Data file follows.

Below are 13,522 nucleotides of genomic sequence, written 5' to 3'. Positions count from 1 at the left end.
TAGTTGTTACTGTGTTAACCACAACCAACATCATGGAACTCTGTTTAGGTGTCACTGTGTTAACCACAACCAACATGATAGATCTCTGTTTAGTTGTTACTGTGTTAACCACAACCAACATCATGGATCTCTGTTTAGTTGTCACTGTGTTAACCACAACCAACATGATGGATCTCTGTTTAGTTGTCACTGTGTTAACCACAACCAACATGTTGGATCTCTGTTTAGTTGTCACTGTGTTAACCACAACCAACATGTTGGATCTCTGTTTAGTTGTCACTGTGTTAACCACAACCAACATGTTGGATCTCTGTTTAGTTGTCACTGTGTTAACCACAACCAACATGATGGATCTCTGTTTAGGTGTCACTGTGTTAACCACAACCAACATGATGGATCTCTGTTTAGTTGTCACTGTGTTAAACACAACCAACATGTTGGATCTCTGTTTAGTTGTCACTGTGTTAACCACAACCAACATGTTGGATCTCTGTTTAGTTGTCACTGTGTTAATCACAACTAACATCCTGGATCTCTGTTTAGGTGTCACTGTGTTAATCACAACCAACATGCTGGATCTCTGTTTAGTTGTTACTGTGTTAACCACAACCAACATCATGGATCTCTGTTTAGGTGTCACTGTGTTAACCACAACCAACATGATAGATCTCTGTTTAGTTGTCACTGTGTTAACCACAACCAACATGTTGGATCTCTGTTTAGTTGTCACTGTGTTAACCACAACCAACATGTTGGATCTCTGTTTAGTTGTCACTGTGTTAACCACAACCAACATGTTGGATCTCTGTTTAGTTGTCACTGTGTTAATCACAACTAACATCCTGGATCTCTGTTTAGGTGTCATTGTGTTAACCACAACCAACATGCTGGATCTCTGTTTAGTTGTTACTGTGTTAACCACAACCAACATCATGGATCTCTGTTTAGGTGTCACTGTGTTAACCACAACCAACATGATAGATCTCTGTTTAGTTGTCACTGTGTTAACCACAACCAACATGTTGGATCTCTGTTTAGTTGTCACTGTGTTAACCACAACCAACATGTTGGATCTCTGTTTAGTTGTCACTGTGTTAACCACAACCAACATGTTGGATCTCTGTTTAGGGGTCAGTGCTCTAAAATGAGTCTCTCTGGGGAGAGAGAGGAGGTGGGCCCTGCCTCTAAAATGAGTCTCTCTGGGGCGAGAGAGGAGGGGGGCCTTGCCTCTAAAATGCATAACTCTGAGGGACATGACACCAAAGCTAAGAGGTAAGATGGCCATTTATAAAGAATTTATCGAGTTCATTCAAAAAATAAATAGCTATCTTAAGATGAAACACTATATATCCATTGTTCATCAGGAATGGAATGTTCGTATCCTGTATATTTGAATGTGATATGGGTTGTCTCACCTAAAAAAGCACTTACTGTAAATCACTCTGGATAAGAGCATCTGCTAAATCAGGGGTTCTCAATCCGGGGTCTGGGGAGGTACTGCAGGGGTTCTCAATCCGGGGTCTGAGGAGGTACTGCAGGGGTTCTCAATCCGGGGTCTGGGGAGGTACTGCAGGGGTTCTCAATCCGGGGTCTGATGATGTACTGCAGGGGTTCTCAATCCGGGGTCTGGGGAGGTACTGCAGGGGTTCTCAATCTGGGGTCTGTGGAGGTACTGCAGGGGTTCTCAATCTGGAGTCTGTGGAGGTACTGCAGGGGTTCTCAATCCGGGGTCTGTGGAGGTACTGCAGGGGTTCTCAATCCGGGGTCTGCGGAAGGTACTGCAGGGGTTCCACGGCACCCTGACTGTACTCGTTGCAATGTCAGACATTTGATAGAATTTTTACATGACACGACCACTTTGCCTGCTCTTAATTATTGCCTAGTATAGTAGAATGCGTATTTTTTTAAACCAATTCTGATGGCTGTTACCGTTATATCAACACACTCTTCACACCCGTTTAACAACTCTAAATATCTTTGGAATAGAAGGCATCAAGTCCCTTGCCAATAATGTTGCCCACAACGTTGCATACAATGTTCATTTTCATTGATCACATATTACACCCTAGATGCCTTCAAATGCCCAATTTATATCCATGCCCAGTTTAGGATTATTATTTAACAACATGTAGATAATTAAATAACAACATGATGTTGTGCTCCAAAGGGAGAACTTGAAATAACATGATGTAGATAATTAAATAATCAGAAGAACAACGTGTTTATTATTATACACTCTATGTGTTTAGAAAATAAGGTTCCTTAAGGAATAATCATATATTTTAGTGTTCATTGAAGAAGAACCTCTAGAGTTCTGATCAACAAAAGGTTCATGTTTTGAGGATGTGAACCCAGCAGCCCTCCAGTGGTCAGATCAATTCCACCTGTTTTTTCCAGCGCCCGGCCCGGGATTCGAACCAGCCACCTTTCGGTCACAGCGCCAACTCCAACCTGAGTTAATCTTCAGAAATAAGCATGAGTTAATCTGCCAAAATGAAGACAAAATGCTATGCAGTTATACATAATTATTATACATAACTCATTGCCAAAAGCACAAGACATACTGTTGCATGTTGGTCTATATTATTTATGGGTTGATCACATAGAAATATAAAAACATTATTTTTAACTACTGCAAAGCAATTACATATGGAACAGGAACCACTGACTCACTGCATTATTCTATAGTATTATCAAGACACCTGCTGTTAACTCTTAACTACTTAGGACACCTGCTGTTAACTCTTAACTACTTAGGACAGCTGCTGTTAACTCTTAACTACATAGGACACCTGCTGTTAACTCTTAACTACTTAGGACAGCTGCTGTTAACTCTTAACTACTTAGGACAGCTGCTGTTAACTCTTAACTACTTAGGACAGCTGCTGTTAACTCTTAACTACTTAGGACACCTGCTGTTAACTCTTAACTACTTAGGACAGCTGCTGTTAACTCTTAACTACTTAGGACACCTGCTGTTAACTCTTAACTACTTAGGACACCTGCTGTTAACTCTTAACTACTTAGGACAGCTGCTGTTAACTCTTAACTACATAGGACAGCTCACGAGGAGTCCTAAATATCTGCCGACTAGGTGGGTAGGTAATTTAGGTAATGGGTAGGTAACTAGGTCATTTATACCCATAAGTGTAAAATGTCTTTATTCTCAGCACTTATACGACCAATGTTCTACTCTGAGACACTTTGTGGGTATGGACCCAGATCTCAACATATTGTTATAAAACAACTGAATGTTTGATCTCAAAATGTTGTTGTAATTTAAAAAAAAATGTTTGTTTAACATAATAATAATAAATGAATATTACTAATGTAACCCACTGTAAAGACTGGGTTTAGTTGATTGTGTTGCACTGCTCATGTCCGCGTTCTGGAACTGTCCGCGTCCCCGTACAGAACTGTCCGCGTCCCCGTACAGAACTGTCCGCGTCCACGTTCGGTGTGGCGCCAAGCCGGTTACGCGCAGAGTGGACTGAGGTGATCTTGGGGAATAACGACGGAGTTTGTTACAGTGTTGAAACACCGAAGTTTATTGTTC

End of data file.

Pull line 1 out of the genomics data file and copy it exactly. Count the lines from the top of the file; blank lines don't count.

Below are 13,522 nucleotides of genomic sequence, written 5' to 3'. Positions count from 1 at the left end.